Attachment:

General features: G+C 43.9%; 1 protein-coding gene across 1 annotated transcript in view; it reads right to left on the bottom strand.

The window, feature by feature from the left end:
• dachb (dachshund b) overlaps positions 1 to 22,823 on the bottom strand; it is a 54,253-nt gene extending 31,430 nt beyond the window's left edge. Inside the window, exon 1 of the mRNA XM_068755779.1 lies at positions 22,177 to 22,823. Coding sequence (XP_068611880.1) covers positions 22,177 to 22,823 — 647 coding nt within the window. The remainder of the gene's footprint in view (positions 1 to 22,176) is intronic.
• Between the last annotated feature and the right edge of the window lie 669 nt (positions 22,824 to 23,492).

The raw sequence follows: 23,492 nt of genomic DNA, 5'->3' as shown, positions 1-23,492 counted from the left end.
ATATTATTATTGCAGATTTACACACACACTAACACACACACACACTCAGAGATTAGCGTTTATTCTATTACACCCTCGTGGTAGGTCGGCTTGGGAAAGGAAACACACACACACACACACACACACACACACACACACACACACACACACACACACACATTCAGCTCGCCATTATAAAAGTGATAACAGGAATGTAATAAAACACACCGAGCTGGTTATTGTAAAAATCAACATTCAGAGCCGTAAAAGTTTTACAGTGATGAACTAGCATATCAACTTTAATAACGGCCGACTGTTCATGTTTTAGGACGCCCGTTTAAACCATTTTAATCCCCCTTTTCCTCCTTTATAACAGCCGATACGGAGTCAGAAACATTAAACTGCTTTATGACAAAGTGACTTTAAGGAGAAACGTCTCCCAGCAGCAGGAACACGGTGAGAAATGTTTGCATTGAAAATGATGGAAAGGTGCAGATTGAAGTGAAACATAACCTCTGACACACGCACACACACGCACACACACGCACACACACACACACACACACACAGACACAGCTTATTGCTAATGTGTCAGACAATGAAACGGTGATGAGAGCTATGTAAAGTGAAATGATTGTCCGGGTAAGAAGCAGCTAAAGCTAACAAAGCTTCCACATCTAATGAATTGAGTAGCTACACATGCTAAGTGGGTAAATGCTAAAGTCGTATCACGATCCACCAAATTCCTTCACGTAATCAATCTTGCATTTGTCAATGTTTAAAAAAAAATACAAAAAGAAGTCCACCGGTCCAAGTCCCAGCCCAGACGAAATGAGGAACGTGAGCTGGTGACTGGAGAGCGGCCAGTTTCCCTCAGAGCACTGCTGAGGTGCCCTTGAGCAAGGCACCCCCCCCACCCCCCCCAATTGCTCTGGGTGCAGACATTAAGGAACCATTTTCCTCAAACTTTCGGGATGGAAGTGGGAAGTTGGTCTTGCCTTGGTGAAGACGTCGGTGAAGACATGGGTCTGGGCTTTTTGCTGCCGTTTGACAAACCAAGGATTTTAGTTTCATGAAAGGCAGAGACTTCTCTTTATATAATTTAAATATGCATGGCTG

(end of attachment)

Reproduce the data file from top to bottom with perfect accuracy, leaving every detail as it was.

General features: G+C 43.9%; 1 protein-coding gene across 1 annotated transcript in view; it reads right to left on the bottom strand.

The window, feature by feature from the left end:
• dachb (dachshund b) overlaps positions 1 to 22,823 on the bottom strand; it is a 54,253-nt gene extending 31,430 nt beyond the window's left edge. Inside the window, exon 1 of the mRNA XM_068755779.1 lies at positions 22,177 to 22,823. Coding sequence (XP_068611880.1) covers positions 22,177 to 22,823 — 647 coding nt within the window. The remainder of the gene's footprint in view (positions 1 to 22,176) is intronic.
• Between the last annotated feature and the right edge of the window lie 669 nt (positions 22,824 to 23,492).

The raw sequence follows: 23,492 nt of genomic DNA, 5'->3' as shown, positions 1-23,492 counted from the left end.
ATATTATTATTGCAGATTTACACACACACTAACACACACACACACTCAGAGATTAGCGTTTATTCTATTACACCCTCGTGGTAGGTCGGCTTGGGAAAGGAAACACACACACACACACACACACACACACACACACACACACACACACACACACACACATTCAGCTCGCCATTATAAAAGTGATAACAGGAATGTAATAAAACACACCGAGCTGGTTATTGTAAAAATCAACATTCAGAGCCGTAAAAGTTTTACAGTGATGAACTAGCATATCAACTTTAATAACGGCCGACTGTTCATGTTTTAGGACGCCCGTTTAAACCATTTTAATCCCCCTTTTCCTCCTTTATAACAGCCGATACGGAGTCAGAAACATTAAACTGCTTTATGACAAAGTGACTTTAAGGAGAAACGTCTCCCAGCAGCAGGAACACGGTGAGAAATGTTTGCATTGAAAATGATGGAAAGGTGCAGATTGAAGTGAAACATAACCTCTGACACACGCACACACACGCACACACACGCACACACACACACACACACACACAGACACAGCTTATTGCTAATGTGTCAGACAATGAAACGGTGATGAGAGCTATGTAAAGTGAAATGATTGTCCGGGTAAGAAGCAGCTAAAGCTAACAAAGCTTCCACATCTAATGAATTGAGTAGCTACACATGCTAAGTGGGTAAATGCTAAAGTCGTATCACGATCCACCAAATTCCTTCACGTAATCAATCTTGCATTTGTCAATGTTTAAAAAAAAATACAAAAAGAAGTCCACCGGTCCAAGTCCCAGCCCAGACGAAATGAGGAACGTGAGCTGGTGACTGGAGAGCGGCCAGTTTCCCTCAGAGCACTGCTGAGGTGCCCTTGAGCAAGGCACCCCCCCCACCCCCCCCAATTGCTCTGGGTGCAGACATTAAGGAACCATTTTCCTCAAACTTTCGGGATGGAAGTGGGAAGTTGGTCTTGCCTTGGTGAAGACGTCGGTGAAGACATGGGTCTGGGCTTTTTGCTGCCGTTTGACAAACCAAGGATTTTAGTTTCATGAAAGGCAGAGACTTCTCTTTATATAATTTAAATATGCATGGCTG